Woman, Idiot, Lunatic, Criminal

Woman, Idiot, Lunatic, Criminal

Woman, Idiot, Lunatic, Criminal

Woman, Idiot, Lunatic, Criminal by Terri Tatchell
Directed by Renee Iaci
Norman Rothstein Theatre
January 11th to 20th 2007
Shameless Hussy Productions

Vancouver, BC. So why the long lapse in ranting and raving from the pen or rather the pecking fingers of your peripatetic "bum-in-the-seat"? Well in December my to-and fro-ing between Vancouver and various theatre-deprived locales did not provide much material for a theatre column. After all on a hot humid night in Mexico, watching a Cuban Nights Extravaganza in the Performing Arts Centre of our resort, the only thing that my sun-scorched, pina colada soothed brain could think was "wow, can they cha cha cha!".

But here I am, back in the wind tossed, icy wastes of urban Vancouver, and picking my way very gingerly across ice to the parking ticket dispenser at the Jewish Community Centre, so that I can see Shameless Hussy's Production, Woman, Idiot, Lunatic, Criminal, billed as a "new play for young audiences. And thanks to delightful performances by Ryan Beil (Kyle) and Lissa Neptuno (Meg) as teenage best friends and DJs, it succeeds in this regard. It's funny and educational at the same time.

The title is taken from the Elections Act, Dominion of Canada which stated that "No woman, idiot, lunatic or criminal", shall have the right to vote." The fight of the suffragettes to gain the right to vote despite the tremendous odds against them becomes the inspiration that enables 16 year-old Meg to overcome her fear of public embarrassment and emerge from her basement studio into the world of adulthood. Thanks to a bit of magical realism, Meg and Great Grandmother enter the world of the video projection of the suffragettes, where Meg learns to trust herself and her own desires.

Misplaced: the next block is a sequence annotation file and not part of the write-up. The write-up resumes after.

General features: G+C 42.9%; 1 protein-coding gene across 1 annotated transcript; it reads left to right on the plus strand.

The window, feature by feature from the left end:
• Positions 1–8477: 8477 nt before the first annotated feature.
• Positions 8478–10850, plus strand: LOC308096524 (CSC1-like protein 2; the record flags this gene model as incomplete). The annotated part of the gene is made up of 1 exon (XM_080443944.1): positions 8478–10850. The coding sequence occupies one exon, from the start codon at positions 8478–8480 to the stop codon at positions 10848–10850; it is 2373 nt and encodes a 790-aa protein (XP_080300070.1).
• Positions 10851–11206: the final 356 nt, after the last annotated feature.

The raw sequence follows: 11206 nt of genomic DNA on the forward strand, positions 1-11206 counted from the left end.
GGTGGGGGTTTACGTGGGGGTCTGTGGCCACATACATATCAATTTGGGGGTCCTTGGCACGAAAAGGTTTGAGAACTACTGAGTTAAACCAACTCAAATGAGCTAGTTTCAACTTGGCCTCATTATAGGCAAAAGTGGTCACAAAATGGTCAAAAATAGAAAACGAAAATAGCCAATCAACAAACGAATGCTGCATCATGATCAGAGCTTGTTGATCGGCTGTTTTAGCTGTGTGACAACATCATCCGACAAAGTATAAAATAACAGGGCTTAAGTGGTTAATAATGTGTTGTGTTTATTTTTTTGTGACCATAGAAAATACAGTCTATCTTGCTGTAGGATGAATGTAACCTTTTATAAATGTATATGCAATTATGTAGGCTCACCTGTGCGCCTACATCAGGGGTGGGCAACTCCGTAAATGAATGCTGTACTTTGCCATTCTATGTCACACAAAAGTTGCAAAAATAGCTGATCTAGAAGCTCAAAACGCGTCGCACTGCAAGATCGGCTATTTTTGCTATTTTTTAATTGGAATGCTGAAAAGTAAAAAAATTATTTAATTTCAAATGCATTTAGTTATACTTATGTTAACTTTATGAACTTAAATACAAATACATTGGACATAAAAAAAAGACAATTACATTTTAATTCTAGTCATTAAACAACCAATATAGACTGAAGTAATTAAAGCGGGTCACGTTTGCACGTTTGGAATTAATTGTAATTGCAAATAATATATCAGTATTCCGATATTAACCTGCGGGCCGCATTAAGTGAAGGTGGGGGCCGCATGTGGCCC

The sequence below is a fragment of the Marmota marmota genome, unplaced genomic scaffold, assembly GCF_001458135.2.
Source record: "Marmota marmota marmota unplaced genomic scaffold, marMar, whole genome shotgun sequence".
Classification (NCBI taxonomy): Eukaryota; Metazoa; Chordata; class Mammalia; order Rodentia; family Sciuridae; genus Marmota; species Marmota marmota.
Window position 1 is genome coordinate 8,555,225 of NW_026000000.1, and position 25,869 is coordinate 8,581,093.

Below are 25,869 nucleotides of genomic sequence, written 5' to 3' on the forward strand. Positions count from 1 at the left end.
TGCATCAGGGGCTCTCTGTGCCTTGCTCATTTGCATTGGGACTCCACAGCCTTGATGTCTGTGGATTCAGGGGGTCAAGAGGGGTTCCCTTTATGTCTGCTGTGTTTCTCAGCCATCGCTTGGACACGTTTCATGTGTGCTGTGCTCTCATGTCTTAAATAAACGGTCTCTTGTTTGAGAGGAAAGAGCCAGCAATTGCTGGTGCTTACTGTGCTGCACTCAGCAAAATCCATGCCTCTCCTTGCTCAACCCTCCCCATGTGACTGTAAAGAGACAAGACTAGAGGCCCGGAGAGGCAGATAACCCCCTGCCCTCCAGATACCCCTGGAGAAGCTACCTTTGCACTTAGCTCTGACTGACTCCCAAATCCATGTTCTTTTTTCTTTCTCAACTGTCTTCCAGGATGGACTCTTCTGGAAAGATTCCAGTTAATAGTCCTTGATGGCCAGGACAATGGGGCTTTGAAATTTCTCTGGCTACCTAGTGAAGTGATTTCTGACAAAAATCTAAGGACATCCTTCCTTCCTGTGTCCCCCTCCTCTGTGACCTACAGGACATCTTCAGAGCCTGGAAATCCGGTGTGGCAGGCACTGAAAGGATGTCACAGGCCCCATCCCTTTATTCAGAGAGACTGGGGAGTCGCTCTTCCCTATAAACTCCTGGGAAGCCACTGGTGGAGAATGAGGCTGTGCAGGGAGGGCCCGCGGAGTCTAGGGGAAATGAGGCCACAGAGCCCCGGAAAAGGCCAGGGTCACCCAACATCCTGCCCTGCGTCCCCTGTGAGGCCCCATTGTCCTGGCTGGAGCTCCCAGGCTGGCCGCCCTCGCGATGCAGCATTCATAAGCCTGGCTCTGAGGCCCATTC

I bet that many a teen age boy would identify with Beil's perplexed Kyle who can't keep up with the rapidly changing emotions of his best friend and fellow DJ, who happens to be a girl. Neptuno captures the ambivalence of a young girl who is ready to grow up but has not yet convinced herself that she can. Diana Swayze was very funny as Mrs. Beecher, the teacher who is "on something". Daune Campbell morphs smoothly between Great Grandma, the centenarian who nods off on the couch, and Great Grandma as the fiery suffragette of 1913.

Although I sat a couple of rows from the front I found that the background sound from the video projections was so loud that it was difficult to hear the three women for much of the time in their suffragette roles. The fact that they were often facing each other at the back of the stage didn't help.

This is a fun play for high school students and I hope that many will get to see it.